The House has blockbuster floor action teed up this week, including votes on the first spending package for fiscal 2020 and a measure that would authorize the Judiciary Committee to pursue civil lawsuits against Attorney General William Barr and other administration officials.
House lawmakers have been warned that late-night votes are on the schedule as they work through floor consideration of a five-bill package that amounts to about $990 billion in discretionary spending for fiscal 2020.
The bundle includes two of the biggest spending bills, Defense and Labor-HHS-Education, which is the vehicle for the package. The others included are the Energy-Water, State-Foreign Operations and Legislative Branch bills.
“This will be the first of several minibuses,” House Majority Leader Steny H. Hoyer said, using the commonly used term for bundled bills.
House Democratic leaders want to pass all their spending measures by the end of June. That would give them time to negotiate with the Senate before the new fiscal year begins on Oct. 1. But those efforts may not be enough to avoid a government shutdown, according to House Minority Whip Steve Scalise.
The House bills, led by Democratic appropriators, will never become law without a bipartisan agreement in both chambers on overall spending limits for the fiscal year ahead, the Louisiana Republican told Hoyer on the chamber floor last week.
“If we want to avoid a shutdown, the best way to do it is to work with both parties,” Scalise said.
The five-bill spending package goes before the House Rules Committee on Monday evening, when the panel will decide which of the more than 160 amendments submitted by members will be in order for debate by the full House later this week.
Consideration of the five-bill package is expected to spill over into next week.
One set of amendments that lawmakers will likely be watching closely would continue the pay freeze for members of Congress that has been in place since 2009.
As written, the Legislative Branch title of the package does not include language to ban cost-of-living increases, as it has in recent years. The full House Appropriations Committee will vote Tuesday on the Financial Services measure, which is also silent on the pay freeze issue.
Not quite contempt
After much talk last week about plans for the House to vote on a contempt resolution, the measure on the agenda regarding the attorney general doesn’t go quite that far.
Democrats last week announced that the full House would vote to hold Barr in contempt of Congress for not complying with a subpoena for the full report on Russian interference in the 2016 election filed by special counsel Robert S. Mueller III. The thinking among Democrats is that the vote would be part of the process to file a civil lawsuit.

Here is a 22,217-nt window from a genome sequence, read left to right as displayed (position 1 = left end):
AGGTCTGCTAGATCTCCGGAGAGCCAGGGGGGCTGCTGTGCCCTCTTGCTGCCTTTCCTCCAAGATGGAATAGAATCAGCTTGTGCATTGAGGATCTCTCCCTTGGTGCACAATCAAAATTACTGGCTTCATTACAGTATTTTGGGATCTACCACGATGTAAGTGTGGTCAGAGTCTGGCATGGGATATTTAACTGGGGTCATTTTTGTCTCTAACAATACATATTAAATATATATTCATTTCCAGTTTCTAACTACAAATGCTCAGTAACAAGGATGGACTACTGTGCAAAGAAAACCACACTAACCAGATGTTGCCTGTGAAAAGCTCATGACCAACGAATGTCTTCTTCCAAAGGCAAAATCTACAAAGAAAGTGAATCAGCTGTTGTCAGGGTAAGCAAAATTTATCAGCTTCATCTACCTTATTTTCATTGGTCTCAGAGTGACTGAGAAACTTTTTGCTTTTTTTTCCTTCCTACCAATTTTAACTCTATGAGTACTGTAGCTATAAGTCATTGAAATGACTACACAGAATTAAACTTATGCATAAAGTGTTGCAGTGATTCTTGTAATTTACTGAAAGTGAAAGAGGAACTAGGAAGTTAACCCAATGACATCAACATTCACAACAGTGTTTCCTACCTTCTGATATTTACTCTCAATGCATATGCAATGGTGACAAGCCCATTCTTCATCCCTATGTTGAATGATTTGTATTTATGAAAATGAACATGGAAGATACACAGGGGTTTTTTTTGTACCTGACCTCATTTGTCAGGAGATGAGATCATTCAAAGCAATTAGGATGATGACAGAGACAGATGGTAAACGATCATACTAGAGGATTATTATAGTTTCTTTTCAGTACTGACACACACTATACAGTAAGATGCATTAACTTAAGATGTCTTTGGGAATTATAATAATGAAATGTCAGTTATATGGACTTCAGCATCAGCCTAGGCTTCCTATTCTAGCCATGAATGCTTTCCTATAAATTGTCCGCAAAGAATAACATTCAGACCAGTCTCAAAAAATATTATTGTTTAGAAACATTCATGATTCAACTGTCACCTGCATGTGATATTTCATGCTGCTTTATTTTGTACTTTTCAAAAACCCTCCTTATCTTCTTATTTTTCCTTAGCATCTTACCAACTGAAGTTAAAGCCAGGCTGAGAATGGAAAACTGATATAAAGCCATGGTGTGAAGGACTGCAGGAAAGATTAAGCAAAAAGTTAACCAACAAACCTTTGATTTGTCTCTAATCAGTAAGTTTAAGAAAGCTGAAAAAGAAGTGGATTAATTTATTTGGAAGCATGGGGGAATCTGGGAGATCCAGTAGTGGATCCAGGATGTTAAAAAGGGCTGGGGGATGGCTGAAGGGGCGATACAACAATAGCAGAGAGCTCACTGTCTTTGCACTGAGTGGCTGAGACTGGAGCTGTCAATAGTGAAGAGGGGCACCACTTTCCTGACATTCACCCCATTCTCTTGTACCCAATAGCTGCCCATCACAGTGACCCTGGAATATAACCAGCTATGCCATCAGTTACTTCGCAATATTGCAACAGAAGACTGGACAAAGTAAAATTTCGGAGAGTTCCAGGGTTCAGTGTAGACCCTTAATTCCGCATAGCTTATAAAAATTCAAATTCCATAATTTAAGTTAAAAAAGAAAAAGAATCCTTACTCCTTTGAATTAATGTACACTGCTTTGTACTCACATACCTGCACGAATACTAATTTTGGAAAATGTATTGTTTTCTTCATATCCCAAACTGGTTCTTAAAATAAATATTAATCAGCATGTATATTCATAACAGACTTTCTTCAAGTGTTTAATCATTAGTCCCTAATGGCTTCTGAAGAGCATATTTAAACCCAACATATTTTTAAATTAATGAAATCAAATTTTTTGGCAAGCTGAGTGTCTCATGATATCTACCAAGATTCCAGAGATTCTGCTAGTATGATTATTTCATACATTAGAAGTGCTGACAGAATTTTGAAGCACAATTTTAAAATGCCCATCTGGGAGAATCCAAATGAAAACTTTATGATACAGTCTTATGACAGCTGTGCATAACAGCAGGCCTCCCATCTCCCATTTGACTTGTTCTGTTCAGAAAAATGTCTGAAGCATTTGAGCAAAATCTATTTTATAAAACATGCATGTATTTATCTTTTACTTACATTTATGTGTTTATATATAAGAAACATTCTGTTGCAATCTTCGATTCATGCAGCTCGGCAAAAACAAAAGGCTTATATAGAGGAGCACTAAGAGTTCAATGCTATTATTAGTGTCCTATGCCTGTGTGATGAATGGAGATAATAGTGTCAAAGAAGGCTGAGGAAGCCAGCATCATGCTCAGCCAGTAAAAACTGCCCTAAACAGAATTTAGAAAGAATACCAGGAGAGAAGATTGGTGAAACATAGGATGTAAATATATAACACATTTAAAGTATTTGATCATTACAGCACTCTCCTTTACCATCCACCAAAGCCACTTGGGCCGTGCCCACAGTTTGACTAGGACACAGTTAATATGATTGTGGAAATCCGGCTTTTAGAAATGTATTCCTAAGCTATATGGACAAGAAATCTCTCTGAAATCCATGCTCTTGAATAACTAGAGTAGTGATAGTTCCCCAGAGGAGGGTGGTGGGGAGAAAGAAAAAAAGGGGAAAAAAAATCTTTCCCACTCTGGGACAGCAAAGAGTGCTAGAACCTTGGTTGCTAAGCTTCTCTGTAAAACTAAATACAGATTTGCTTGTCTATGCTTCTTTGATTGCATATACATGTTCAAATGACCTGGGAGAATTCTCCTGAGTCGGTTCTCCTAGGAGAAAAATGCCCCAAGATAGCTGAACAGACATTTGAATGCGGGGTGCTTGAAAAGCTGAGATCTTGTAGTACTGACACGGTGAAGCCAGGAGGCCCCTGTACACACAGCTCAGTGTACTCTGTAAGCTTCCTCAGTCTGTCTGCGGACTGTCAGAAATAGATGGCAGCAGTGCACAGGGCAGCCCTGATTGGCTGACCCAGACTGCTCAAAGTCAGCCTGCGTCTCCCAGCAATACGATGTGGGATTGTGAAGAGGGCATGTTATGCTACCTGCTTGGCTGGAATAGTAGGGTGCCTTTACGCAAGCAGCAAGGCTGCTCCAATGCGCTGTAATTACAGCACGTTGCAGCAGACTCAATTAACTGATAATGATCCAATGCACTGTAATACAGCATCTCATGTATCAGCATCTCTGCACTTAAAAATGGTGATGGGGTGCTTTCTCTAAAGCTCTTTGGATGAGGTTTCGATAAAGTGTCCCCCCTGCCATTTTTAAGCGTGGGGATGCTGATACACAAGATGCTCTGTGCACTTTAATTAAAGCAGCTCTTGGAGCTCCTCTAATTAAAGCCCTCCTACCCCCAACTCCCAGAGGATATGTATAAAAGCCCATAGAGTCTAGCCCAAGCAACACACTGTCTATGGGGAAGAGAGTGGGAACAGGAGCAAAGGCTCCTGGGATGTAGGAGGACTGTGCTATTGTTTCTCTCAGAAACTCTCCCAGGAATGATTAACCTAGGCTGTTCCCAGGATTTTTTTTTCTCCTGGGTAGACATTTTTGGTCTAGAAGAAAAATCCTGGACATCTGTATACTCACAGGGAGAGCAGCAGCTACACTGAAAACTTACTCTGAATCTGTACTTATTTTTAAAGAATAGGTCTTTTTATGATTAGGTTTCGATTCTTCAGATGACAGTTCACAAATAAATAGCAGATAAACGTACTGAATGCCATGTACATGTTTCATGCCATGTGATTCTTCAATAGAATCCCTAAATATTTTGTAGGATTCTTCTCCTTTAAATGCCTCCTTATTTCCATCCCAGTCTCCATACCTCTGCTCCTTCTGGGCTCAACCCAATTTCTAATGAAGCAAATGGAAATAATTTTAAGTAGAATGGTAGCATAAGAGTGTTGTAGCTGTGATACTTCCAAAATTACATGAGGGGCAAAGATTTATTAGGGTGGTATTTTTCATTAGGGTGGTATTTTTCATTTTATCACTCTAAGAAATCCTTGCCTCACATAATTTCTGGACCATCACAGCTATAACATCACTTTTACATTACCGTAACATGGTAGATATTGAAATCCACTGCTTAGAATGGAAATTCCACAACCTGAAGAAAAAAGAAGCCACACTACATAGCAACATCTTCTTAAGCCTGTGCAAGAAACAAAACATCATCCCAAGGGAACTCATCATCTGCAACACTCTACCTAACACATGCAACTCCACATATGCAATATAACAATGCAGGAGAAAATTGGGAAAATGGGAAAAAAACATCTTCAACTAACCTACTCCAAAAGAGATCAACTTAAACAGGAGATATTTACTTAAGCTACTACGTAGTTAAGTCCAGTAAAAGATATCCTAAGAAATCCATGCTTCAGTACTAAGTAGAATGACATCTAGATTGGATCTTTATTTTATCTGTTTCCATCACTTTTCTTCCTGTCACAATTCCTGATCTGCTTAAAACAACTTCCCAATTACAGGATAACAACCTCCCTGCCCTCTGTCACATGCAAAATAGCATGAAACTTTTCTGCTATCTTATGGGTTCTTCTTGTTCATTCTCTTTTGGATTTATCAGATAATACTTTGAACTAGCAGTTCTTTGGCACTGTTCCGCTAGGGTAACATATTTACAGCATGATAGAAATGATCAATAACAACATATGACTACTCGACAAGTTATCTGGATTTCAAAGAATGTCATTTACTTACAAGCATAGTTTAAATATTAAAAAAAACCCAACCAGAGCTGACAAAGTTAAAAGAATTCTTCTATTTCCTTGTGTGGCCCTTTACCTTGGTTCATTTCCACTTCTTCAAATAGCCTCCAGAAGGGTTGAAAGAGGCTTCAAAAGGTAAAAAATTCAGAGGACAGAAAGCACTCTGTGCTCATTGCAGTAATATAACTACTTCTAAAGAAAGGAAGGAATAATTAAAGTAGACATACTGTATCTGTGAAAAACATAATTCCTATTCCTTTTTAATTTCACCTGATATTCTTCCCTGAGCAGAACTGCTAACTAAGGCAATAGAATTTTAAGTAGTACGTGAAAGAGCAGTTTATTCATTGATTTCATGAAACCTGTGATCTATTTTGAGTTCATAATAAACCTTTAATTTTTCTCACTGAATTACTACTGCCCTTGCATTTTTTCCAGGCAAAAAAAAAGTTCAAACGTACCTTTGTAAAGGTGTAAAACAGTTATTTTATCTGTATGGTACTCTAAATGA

The Judiciary Committee approved a report last month that made a formal recommendation to the House to hold Barr in contempt.
But the resolution released Thursday by the Rules Committee does not mention contempt for Barr or Don McGahn, the former White House counsel. McGahn has not complied with a subpoena from the House Judiciary panel.
The resolution set for a vote Tuesday would instead authorize the House to petition a federal court to enforce committee requests for testimony and information related to the special counsel’s report. It also includes language specifying that the House general counsel’s office would represent the committee in any related lawsuits.
The resolution would also give all committees the authority to enforce their subpoenas in civil court, which alleviates the need for the full House to vote on each individual contempt citation going forward.
Democrats say they need the information from the full Mueller report and documents and testimony related to the investigation to weigh whether impeachment is a valid next step.
House Judiciary Chairman Jerrold Nadler has scheduled a hearing Monday afternoon on the special counsel report and obstruction of justice with star witness John Dean, the former White House counsel in the Nixon administration.
That hearing has raised the hackles of House Judiciary ranking member Doug Collins.
“In light of Monday’s hearing entitled, ‘Lessons from the Mueller Report: Presidential Obstruction and Other Crimes,’ I am compelled to remind you— and request you remind the Majority Members of the Committee — the Rules of the House prohibit Members from ‘engag[ing] in personalities’ with Members of Congress, Senators, or the President. This appears to be part of a strategy to turn the Committee’s oversight hearings into a mock-impeachment inquiry rather than a legitimate exercise in congressional oversight,” the Georgia Republican chided Nadler in a letter he sent on Friday.
Pentagon policy marathon
The big committee news out of the House this week will be the Armed Services Committee’s markup of the fiscal 2020 defense authorization bill Wednesday. The measure will set policy for the Defense Department in the coming year, while Pentagon spending is up for floor action.
The marathon markup will take much longer than an actual marathon, likely not wrapping up until dawn Thursday.
As has become familiar, the official order of business in the Senate is the processing of the president’s nominations.
On Monday afternoon, the chamber will continue consideration of Ryan Holte’s nomination to be a judge on the U.S. Court of Federal Claims. Senators will later vote on Holte’s nomination as well as Richard Hertling’s to the same court, along with that of Rossie Alston Jr. to be a U.S. district judge for the Eastern District of Virginia.
Senators will also consider a motion to invoke cloture on Sarah Morrison’s nomination to be a U.S. district judge for the Southern District of Ohio.
Niels Lesniewski, Todd Ruger, Lindsey McPherson and David Lerman contributed to this report.